A Korean woman received a deluge of calls after her phone number was featured on Netflix's runaway hit show Squid Game.
It seems everyone is hooked on Squid Game, the Korean show that became Netflix's surprise hit in recent weeks. But an unnamed businesswoman from Seongju, southeast South Korea, isn't so happy with the show's popularity.
One episode of the show features a phone number, but what the show's creators didn't realise is that the number they used corresponded to a real Korean phone number.
Upon airing of the episode the woman began to receive calls from people asking "to play Squid Game." She said it quickly got "to the point that it's hard for me to go on with daily life."
"This is a number that I've been using for more than 10 years, so I'm quite taken aback," the woman said. "There are more than 4,000 numbers that I've had to delete from my phone. At first I didn't know why, but my friend told me that my number came out in Squid Game and that's when I realised."
Korean sources claim that Netflix offered the woman compensation of 5m won, which is roughly €3,600. The woman turned down Netflix's offer. It's unknown whether she intends to take legal action against the streaming giants.
Netflix has confirmed that it will edit the phone number out of the show and has pleaded with fans to stop calling the woman.
"Together with the production company, we are working to resolve this matter, including editing scenes with phone numbers where necessary," Netflix said in a statement.
Movies and TV shows usually take great care to ensure any phone numbers used are purely fictional. In America any phone number in a movie or TV show begins with the digits "555", leaving no possibility of it being mistaken for a real number. Here in Ireland the Commission for Communications Regulation (ComReg) provides production companies with fictional phone numbers employing the format 020-91X-XXXX.
In Korea, film and TV productions are provided with fake numbers to use by the Korean Film Council. If someone calls the numbers seen in Korean productions they are greeted with a recorded message saying "This is a phone number for screen exposure provided by the Korean Film Council." Somebody appears to have slipped up this time however.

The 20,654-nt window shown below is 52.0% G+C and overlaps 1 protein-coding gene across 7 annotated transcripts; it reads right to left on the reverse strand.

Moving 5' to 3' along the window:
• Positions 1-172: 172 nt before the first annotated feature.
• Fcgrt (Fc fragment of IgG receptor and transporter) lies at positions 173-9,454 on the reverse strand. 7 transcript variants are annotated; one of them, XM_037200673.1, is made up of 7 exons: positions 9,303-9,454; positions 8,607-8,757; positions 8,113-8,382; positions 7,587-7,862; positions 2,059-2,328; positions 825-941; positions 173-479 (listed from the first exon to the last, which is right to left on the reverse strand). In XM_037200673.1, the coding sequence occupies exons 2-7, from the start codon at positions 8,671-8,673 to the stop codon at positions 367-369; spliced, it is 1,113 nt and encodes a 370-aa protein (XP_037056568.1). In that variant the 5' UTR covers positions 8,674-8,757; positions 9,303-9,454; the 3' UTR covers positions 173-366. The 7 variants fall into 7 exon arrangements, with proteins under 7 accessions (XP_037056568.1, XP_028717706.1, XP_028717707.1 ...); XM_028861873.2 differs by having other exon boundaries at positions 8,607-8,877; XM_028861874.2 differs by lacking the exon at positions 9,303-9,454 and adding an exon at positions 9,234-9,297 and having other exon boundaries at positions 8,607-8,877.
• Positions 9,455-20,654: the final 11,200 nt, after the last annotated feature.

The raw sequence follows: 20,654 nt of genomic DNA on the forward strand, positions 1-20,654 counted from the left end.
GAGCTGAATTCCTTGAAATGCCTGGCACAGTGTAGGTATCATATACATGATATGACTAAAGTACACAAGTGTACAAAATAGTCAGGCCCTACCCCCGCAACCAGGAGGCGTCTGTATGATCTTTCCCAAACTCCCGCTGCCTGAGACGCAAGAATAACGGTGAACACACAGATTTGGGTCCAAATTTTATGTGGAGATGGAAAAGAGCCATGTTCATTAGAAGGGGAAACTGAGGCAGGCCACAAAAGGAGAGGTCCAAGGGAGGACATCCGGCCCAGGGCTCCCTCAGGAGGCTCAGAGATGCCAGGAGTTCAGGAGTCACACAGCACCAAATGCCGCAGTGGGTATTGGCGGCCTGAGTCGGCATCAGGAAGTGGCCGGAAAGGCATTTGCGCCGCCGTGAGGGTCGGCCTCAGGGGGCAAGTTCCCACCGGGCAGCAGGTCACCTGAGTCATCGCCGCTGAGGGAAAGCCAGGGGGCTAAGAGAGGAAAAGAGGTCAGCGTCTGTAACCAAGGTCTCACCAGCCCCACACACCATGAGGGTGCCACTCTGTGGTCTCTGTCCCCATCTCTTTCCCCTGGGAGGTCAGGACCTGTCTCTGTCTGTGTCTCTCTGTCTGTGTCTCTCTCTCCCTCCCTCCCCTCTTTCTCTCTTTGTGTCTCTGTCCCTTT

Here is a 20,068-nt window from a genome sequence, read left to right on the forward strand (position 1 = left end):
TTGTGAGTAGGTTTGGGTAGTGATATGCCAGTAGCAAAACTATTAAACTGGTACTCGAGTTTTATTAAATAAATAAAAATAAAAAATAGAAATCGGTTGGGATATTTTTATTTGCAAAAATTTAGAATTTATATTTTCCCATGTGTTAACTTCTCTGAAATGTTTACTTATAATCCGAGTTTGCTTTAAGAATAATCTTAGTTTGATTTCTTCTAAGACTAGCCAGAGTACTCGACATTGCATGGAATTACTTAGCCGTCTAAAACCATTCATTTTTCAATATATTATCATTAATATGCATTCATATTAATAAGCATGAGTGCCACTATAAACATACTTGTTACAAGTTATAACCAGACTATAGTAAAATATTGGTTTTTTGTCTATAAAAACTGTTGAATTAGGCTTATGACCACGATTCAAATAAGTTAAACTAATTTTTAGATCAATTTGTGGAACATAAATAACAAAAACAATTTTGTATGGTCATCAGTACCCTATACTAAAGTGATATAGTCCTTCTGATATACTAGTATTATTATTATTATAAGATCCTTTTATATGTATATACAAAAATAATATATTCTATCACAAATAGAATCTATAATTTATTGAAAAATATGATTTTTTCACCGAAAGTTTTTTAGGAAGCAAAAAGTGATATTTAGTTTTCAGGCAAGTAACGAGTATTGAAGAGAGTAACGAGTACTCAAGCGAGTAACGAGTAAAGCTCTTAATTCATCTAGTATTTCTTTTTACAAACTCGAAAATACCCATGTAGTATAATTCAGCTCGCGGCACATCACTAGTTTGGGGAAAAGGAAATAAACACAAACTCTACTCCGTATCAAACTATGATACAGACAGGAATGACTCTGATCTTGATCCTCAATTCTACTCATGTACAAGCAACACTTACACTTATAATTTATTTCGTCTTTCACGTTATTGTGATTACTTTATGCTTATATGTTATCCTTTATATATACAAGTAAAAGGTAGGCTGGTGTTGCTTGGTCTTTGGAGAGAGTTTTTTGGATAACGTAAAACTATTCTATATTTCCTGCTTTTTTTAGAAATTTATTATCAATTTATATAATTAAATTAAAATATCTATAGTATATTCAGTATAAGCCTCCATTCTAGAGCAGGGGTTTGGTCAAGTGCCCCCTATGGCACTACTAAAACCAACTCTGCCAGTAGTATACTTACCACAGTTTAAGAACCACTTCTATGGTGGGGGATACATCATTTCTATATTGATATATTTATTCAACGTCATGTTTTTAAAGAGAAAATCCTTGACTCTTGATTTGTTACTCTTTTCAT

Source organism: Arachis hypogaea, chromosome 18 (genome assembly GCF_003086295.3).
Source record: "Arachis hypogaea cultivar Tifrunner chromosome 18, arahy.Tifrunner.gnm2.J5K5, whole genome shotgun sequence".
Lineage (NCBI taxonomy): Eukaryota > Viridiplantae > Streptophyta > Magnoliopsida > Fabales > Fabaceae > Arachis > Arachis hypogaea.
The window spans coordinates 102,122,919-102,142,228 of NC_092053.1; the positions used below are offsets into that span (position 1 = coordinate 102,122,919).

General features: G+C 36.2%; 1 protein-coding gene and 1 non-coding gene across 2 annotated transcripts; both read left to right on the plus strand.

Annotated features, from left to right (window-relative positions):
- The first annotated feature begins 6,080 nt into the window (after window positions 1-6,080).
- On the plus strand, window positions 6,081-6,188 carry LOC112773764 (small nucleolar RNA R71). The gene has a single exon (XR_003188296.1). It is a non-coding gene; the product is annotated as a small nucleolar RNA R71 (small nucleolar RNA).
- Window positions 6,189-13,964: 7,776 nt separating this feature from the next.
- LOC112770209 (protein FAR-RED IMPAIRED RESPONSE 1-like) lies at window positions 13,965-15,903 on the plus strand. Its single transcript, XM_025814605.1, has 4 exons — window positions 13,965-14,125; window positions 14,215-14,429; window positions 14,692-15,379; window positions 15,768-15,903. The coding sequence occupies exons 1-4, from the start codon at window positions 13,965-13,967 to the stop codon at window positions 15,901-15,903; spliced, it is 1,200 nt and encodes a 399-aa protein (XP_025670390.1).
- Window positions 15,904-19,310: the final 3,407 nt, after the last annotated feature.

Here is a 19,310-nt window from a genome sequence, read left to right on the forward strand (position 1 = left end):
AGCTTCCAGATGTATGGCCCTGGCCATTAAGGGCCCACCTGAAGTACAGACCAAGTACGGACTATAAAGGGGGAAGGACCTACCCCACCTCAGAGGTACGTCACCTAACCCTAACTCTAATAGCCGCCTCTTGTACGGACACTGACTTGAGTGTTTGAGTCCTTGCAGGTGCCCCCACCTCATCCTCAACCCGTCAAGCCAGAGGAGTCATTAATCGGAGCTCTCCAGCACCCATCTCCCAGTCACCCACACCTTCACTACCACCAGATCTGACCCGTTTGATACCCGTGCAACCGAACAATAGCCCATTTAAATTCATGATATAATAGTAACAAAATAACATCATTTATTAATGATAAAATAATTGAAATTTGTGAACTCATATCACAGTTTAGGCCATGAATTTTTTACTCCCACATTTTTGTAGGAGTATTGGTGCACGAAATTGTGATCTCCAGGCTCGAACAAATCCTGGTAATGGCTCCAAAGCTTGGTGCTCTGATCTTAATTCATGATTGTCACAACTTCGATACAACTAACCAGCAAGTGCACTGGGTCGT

In an interview with Korean media, Squid Game's director Hwang Dong-hyuk seemed to accept responsibility for the gaffe himself.
"I wrote it because it was a safe number, but the production team did not predict that 010 was automatically attached," Dong-hyuk said. "Sorry for not checking till the end. We apologize to those who have been affected."
Squid Game arrived on Netflix in September with no promotion but quickly began to find an audience. Within 10 days of its release it had become the most watched show on the service in 90 countries. It's currently on course to overtake The Crown and Bridgerton as Netflix's most watched show ever.
The show features a fictional TV game show called Squid Game, in which contestants who find themselves in heavy debt are invited to compete in a series of gruesome challenges for a top prize equivalent to around €30 million.
Director Hwang Dong-hyuk confessed to being overwhelmed by the show's popularity with audiences across the globe.
"We did target a global audience from the start, but this fever wasn't anything I had expected. I mean, who could have?" he said.